Navicular Stress Fractures

diagram of foot showing where the navicular stress fractures can occur

What is the Navicular?

The navicular is bone in the middle side of the midfoot and is shaped like a boat!

It plays an important role in normal weight bearing activities such as walking.

The navicular serves as a keystone for the medial longitudinal arch which is essential for absorbing ground force reactions and bearing the impact of body weight during movement.

The lower extremity accounts for about 95% of stress fractures, and one third of all lower extremity stress fractures are within the navicular.


What are stress fractures?

Stress fractures can be caused when there is an imbalance within this process and the resorption rate outweighs the rate of new bone formation.

This imbalance can occur in cases where high levels of tension are being applied to the bone as tension stimulates osteoclastic resorption.

Periods of intense training and little recovery time contribute to the thinning of cortical or cancellous bone making the bone more susceptible to micro traumas and ultimately causing a stress fracture.

Navicular stress fractures are more common amongst athletes compared to the general population.

As imaging technology advances the overall incidence of navicular stress fractures appears to be increasing.


The importance of blood supply to the Navicular bone

It is important to consider the blood supply to the navicular. Why? Because blood supply is important for healing.

The navicular bone’s blood supply is provided by branches of the dorsalis pedis and posterior tibial arteries, which supply the medial and lateral areas of the bone well. However, the central portion of the bone has a poorer supply of blood, and this leads to slower healing and recovery rates to stress.

Once injured, the navicular bone maintains its strength through the remodeling process. This process involves resorption of bone by osteoclasts and formation of new bone by osteoblasts.


What does a stress fracture feel like?

Patients will complain of a dull aching pain that increases with activity and is still present when they are resting.

Bruising and swelling can also be present.


How is a Navicular stress fracture diagnosed?

Navicular stress fractures can be difficult or delayed in diagnosing.

This is often due to unclear descriptions of complaints and less signs of bruising or swelling due to a poorer blood supply and also a high occurrence of false-negative results given on radiographs.

When we are diagnosing a Navicular stress fracture, our team of podiatrists will start by discussing your history to see if this can give us an indication of what is happening.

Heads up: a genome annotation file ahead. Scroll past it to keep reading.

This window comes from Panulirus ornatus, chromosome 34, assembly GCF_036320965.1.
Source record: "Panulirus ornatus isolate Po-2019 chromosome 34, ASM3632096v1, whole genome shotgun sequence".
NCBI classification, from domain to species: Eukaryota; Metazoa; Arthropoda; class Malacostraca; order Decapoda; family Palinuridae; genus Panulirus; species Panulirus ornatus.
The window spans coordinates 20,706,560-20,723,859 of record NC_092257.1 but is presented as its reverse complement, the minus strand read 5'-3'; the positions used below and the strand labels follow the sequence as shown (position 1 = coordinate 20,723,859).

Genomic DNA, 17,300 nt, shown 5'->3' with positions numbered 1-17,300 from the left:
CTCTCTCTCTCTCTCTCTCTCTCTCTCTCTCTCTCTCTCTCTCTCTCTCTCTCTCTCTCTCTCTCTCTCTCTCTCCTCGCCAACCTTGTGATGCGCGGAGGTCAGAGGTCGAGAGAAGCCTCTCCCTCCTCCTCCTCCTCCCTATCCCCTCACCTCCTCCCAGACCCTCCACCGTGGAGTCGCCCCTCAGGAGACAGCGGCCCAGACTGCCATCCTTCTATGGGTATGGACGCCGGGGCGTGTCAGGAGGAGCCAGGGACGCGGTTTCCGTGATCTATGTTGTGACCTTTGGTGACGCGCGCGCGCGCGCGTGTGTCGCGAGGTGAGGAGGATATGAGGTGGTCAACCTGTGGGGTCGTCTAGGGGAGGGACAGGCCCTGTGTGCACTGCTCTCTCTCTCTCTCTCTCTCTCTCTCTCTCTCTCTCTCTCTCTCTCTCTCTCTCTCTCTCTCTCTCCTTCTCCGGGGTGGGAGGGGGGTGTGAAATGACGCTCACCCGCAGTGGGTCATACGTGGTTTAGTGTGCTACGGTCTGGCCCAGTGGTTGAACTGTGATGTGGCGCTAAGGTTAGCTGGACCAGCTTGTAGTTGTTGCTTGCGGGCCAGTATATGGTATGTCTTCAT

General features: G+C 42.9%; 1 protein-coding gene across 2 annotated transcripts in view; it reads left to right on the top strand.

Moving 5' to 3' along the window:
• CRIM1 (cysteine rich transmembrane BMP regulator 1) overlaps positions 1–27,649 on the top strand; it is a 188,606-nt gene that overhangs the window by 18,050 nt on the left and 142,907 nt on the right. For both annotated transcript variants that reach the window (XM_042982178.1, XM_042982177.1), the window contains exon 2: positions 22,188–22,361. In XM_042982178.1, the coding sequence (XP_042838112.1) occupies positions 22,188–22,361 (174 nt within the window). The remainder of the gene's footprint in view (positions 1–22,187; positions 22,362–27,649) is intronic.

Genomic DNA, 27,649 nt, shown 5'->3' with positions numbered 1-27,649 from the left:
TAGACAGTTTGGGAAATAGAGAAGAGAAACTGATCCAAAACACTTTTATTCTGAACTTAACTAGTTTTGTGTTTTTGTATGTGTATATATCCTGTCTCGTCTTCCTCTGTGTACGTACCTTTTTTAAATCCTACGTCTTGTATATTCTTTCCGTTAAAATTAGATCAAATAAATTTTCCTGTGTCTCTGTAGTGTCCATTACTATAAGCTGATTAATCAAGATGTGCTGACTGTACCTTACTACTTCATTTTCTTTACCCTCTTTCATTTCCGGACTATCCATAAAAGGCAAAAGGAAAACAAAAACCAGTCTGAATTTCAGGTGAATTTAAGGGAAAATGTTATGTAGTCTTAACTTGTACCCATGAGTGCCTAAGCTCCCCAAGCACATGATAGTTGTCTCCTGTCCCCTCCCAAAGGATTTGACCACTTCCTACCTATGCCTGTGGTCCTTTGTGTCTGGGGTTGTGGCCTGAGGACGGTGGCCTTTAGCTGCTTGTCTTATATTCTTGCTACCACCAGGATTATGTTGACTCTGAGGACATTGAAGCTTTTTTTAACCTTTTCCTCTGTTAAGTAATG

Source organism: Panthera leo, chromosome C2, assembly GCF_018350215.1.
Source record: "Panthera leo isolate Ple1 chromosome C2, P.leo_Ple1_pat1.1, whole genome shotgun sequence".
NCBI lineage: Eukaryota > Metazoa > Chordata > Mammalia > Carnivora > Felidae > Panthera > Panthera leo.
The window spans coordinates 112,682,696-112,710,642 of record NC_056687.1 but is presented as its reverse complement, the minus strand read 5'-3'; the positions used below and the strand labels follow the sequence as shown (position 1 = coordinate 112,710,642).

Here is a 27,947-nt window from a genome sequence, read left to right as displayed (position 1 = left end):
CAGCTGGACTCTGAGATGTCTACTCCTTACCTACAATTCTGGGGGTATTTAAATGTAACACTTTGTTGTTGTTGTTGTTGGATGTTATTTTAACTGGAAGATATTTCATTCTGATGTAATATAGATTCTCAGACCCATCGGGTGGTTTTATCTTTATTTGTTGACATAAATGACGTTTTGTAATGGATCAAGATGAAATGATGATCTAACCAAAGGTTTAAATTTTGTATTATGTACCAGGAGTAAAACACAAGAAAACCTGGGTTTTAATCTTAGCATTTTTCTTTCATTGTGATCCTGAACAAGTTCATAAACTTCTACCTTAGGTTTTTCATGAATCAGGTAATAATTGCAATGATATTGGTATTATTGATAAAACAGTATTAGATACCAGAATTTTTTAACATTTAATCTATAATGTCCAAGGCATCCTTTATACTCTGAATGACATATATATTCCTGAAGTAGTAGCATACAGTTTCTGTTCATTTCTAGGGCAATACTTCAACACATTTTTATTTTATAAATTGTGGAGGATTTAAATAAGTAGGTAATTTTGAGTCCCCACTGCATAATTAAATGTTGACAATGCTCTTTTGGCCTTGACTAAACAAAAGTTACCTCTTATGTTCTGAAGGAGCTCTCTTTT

This history taking is essential as it helps to identify both intrinsic (internal) and extrinsic (external) factors that have been implicated in the progression of navicular stress fractures.

These factors include:

Extrinsic factors that increase the risk of navicular stress fractures include:

  • Inadequate footwear
  • Poor nutritional status
  • Excessive training routine resulting in overloading and chronic fatigue
  • Activity type
  • Footwear

However, there are more intrinsic factors, including the patient’s anatomy and underlying biological processes, that increase the risk of navicular stress factors. These include:

  • Previous history of stress fracture
  • Age
  • Gender
  • Insufficient vascular supply
  • Foot or ankle biomechanics
  • Specific anatomic variants for example having a short first metatarsal and a long second metatarsal, limited ankle joint range of motion, high and flat arches


After thorough history taking, we will begin a physical examination of the foot. This includes palpating for pain, testing joint range of motion, muscle testing and gait analysis. We may also request a series of scans including x-ray, ultrasounds MRI.


Who is most at risk of developing a Navicular stress fracture?

Unfortunately, females are at a higher risk of developing a stress fracture of their navicular bone.

This is due to something called the “female triad”.  This is an important aspect when evaluating risk factors. The triad includes decreased bone mineral density, irregular menses and eating disorders.

The presence of female triad-related risk factors increases female patient risk of bony stress injury.

The risk factor is increased in women who have low bone density and participate in more than 12 hours of exercise weekly.

However, young male athletes tend to have higher rates of navicular stress fracture!


What can we do to help with Navicular stress fractures?

Here at Watsonia Podiatry our podiatrists will work to create an individualised treatment plan that is tailored for your needs.

Our goal is to get you pain free and functioning at your best as soon as possible.

This treatment plan will encompass aspects to initially assist with bone healing, then focus on long term support and a strengthening program to get you back to activity as soon as possible. Some of the treatment options that may be included in a treatment plan include:

  • The use of a moon boot/CAM walker.
  • Orthotics to help redistribute pressure.
  • Activity modifications
  • Padding and strapping.
  • Footwear modifications.
  • A strengthening program to get you back to activity.


If you think you are suffering from a stress fracture, make an appointment with one of our podiatrists today by calling (03) 9432 2689 or booking online here.



Aaron Dri